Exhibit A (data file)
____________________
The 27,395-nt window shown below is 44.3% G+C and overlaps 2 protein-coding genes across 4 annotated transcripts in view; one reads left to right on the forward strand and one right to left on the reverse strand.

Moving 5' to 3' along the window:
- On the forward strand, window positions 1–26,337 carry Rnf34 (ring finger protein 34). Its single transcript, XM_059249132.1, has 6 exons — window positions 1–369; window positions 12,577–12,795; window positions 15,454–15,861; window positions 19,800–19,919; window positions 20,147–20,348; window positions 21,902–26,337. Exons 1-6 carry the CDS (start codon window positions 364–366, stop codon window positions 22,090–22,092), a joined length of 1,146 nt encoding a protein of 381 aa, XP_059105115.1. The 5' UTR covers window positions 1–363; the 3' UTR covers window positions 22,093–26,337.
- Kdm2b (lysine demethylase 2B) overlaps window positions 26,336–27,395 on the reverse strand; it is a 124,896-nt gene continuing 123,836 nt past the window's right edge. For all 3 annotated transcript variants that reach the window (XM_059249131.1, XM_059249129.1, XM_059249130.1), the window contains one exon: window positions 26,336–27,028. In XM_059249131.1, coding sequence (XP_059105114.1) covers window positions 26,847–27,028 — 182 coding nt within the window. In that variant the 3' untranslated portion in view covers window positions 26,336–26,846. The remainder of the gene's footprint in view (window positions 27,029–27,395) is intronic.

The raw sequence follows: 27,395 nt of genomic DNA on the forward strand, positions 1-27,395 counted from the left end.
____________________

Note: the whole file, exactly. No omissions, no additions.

The 27,395-nt window shown below is 44.3% G+C and overlaps 2 protein-coding genes across 4 annotated transcripts in view; one reads left to right on the forward strand and one right to left on the reverse strand.

Moving 5' to 3' along the window:
- On the forward strand, window positions 1–26,337 carry Rnf34 (ring finger protein 34). Its single transcript, XM_059249132.1, has 6 exons — window positions 1–369; window positions 12,577–12,795; window positions 15,454–15,861; window positions 19,800–19,919; window positions 20,147–20,348; window positions 21,902–26,337. Exons 1-6 carry the CDS (start codon window positions 364–366, stop codon window positions 22,090–22,092), a joined length of 1,146 nt encoding a protein of 381 aa, XP_059105115.1. The 5' UTR covers window positions 1–363; the 3' UTR covers window positions 22,093–26,337.
- Kdm2b (lysine demethylase 2B) overlaps window positions 26,336–27,395 on the reverse strand; it is a 124,896-nt gene continuing 123,836 nt past the window's right edge. For all 3 annotated transcript variants that reach the window (XM_059249131.1, XM_059249129.1, XM_059249130.1), the window contains one exon: window positions 26,336–27,028. In XM_059249131.1, coding sequence (XP_059105114.1) covers window positions 26,847–27,028 — 182 coding nt within the window. In that variant the 3' untranslated portion in view covers window positions 26,336–26,846. The remainder of the gene's footprint in view (window positions 27,029–27,395) is intronic.

The raw sequence follows: 27,395 nt of genomic DNA on the forward strand, positions 1-27,395 counted from the left end.